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Internet Scams Continue To Appear Locally

By Staff | Feb 3, 2009

If there were ever a time where the expression “buyer beware” was more appropriate, one might be hard-pressed to think of it. While Internet scams are an almost everyday occurrence in our society, some enterprising Internet thugs are trying new approaches to get something for nothing from unsuspecting victims.

The first scam involves an email purportedly from the Internal Revenue Service. In the message, the subject of an Economic Stimulus Payment is addressed, with the recipient being informed that they are eligible to receive a stimulus payment form.

“Please submit the Stimulus Payment Online Form in order to process it.”

The email goes on to explain how a stimulus payment can be delayed for a variety of reasons, such as invalid records or applying after deadlines.

The recipient is then instructed to download an attachment to the message.

Then, a note at the end of the message informs the recipient that if filing or preparation fees were deducted from their 2007 Refund, or they received a refund anticipation loan, they would receive a check instead of a direct deposit stimulus payment.

The email was signed, “Regards, Internal Revenue Service.”

The email is a blatant attempt to get a person’s financial information, starting with the social security number, date of birth and address.

Secondly, financial information, such as bank account numbers, is sought in the email. If provided, the crook could affect a withdrawal of funds from a bank account and leave the account holder with empty bank accounts.

Officials of the Internal Revenue Service will never contact a taxpayer by email. Official contact is made through the U.S. Mail, and not through the Internet, no matter how “Official” the email might appear. IRS authorities also urge taxpayers to call 1-800-829-1040 or their nearest IRS office for information.

Above all, the IRS reminds persons to never released their personal information to a stranger through a phone call or email contact.

A second Internet scam has begun making its way around the Emmetsburg area in the past few days. Customers of Iowa Telecom have received emails purportedly from Iowa Telecom, indicating that it is carrying out maintenance on its database and that to complete this work, the customer must reply to the email immediately by entering their webmail user name and password, if they are the rightful owner of the webmail account.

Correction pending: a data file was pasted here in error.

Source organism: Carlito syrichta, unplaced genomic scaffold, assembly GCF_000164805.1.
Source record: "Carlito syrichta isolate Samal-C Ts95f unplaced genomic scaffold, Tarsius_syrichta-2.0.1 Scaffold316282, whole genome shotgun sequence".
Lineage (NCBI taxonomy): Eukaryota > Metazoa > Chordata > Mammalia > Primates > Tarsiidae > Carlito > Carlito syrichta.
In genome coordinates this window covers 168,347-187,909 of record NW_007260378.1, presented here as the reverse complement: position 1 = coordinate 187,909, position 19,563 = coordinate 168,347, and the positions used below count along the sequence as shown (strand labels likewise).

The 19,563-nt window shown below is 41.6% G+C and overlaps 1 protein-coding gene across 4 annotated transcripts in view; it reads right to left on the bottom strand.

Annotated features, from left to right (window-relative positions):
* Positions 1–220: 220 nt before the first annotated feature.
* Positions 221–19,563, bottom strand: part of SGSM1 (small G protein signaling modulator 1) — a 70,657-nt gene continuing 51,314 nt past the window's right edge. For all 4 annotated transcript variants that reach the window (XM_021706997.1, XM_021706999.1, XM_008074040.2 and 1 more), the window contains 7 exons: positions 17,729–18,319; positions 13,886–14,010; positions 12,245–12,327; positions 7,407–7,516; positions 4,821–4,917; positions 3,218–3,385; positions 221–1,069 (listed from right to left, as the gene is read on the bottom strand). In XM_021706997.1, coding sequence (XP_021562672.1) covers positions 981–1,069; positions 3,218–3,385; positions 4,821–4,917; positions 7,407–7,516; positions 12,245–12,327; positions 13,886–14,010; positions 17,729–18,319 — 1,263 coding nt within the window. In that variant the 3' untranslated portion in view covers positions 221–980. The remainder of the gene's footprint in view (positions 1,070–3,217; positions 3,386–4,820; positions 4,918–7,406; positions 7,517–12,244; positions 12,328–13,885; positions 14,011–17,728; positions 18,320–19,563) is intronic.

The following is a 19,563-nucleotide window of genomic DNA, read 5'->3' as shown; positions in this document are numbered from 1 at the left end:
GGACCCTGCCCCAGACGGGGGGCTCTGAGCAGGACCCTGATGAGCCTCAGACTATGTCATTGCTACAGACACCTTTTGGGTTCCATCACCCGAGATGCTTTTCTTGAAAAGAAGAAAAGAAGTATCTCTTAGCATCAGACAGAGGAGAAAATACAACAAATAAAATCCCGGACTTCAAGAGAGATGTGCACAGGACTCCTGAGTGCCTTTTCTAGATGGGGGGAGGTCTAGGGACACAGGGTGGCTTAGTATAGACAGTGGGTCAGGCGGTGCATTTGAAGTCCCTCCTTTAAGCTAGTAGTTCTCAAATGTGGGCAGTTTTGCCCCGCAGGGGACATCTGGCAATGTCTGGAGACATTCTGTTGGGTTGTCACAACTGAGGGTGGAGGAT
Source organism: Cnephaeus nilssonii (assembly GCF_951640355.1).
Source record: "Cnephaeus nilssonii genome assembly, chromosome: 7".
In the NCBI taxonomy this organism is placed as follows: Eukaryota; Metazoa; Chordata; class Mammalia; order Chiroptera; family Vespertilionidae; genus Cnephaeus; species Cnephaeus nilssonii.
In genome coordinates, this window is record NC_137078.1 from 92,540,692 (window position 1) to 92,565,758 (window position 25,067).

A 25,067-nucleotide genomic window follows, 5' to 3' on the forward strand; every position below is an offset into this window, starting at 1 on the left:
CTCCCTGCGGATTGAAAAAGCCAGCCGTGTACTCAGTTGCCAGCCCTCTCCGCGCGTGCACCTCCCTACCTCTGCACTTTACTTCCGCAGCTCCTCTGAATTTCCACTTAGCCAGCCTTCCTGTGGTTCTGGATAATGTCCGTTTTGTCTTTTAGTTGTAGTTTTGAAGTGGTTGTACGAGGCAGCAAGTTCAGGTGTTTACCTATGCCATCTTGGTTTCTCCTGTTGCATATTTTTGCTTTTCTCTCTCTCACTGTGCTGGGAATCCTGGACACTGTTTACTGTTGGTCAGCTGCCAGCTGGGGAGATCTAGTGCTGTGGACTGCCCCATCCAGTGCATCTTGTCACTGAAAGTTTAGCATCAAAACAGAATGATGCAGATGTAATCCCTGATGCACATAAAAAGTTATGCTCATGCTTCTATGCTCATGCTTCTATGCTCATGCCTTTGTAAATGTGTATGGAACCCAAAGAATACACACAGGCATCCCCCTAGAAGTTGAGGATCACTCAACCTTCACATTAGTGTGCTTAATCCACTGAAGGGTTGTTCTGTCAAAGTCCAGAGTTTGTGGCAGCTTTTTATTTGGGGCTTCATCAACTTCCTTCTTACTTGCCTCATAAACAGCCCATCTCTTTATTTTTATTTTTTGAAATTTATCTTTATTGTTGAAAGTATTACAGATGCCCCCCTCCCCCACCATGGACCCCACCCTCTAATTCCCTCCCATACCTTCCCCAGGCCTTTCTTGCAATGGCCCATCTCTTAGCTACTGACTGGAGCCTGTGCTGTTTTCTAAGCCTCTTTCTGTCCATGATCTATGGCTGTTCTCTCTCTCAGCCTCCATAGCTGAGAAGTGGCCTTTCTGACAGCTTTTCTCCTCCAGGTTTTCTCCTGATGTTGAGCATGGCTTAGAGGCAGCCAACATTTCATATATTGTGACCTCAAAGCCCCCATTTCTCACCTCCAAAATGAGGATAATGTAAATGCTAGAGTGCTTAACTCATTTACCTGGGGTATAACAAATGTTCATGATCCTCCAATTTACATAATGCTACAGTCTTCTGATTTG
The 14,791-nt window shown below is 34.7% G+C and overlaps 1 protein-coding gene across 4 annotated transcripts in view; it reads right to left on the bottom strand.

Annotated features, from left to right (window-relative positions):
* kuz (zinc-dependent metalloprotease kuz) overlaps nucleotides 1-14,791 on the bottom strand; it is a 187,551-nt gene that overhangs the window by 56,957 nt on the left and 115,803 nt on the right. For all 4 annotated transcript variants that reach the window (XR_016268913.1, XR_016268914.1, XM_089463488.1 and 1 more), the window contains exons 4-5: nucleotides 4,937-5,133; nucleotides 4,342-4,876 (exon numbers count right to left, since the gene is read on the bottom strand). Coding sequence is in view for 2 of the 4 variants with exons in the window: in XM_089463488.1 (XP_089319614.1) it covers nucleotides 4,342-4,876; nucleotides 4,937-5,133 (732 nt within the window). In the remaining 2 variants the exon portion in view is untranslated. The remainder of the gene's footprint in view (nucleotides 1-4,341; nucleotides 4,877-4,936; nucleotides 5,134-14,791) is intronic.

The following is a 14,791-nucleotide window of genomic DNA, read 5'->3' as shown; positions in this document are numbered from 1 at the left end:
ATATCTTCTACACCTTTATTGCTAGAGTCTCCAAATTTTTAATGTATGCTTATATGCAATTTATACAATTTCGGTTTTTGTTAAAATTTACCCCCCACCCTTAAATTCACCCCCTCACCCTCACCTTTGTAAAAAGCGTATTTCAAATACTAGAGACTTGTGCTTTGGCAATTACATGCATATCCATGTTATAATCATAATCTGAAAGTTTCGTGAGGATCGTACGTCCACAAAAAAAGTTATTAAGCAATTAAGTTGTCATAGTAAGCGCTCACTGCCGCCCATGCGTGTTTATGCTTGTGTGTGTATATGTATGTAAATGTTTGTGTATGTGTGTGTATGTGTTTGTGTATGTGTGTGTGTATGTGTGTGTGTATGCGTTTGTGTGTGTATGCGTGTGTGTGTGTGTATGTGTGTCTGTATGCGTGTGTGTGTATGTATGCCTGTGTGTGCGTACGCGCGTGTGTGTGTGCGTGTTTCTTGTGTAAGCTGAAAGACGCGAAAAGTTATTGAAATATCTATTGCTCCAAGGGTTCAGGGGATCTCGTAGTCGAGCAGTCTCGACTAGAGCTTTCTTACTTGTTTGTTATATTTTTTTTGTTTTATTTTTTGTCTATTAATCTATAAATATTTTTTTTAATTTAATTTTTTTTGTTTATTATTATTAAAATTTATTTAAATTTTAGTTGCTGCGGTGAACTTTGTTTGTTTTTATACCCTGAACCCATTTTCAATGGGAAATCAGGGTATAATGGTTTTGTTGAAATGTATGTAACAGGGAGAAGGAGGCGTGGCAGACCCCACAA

“This process will help us to fight against spam mails. Failure to submit your password will render your email address in-active from our database.”

The message concluded by informing the subscriber that once they follow these instructions, they will receive a password reset message in the next seven working days for security purposes.

Once again, this email is a blatant attempt to get the email account name and password of a person, which would give the scammer the opportunity to hack into a computer and potentially intercept personal information, such as name, address, banking information and the like.

The email originates from an Internet account in New Zealand.

Officials at Iowa Telecom in Newton were aware of the bogus message, and a company-wide alert had been made in regard to the message. Again, Iowa Telecom officials will not contact subscribers via email to ask for account information. Such information is already on file with the company, as it was required to originally set up a subscriber’s Internet service and email accounts.

Authorities continue to remind the public that a person’s private information must be guarded at all times. No matter how authentic or official an email might appear, requests for any type of personal information are most likely an attempt to access that information for illegal activities. The best rule of thumb to follow when receiving such an email is to directly contact the apparent sender and ask the purpose of the message. As an example, if an email comes from a bank, addressed to Account holder, asking you to verify your password to help track a security issue, call the bank and ask what their email means. It’s almost a certainty that the bank never sent the message – it is an attempt by a criminal to gain control of your account so that it could be emptied of funds.

If you receive an email you feel is suspicious, contact your local law enforcement agency to inform them of the email, but above all, do not respond to the message.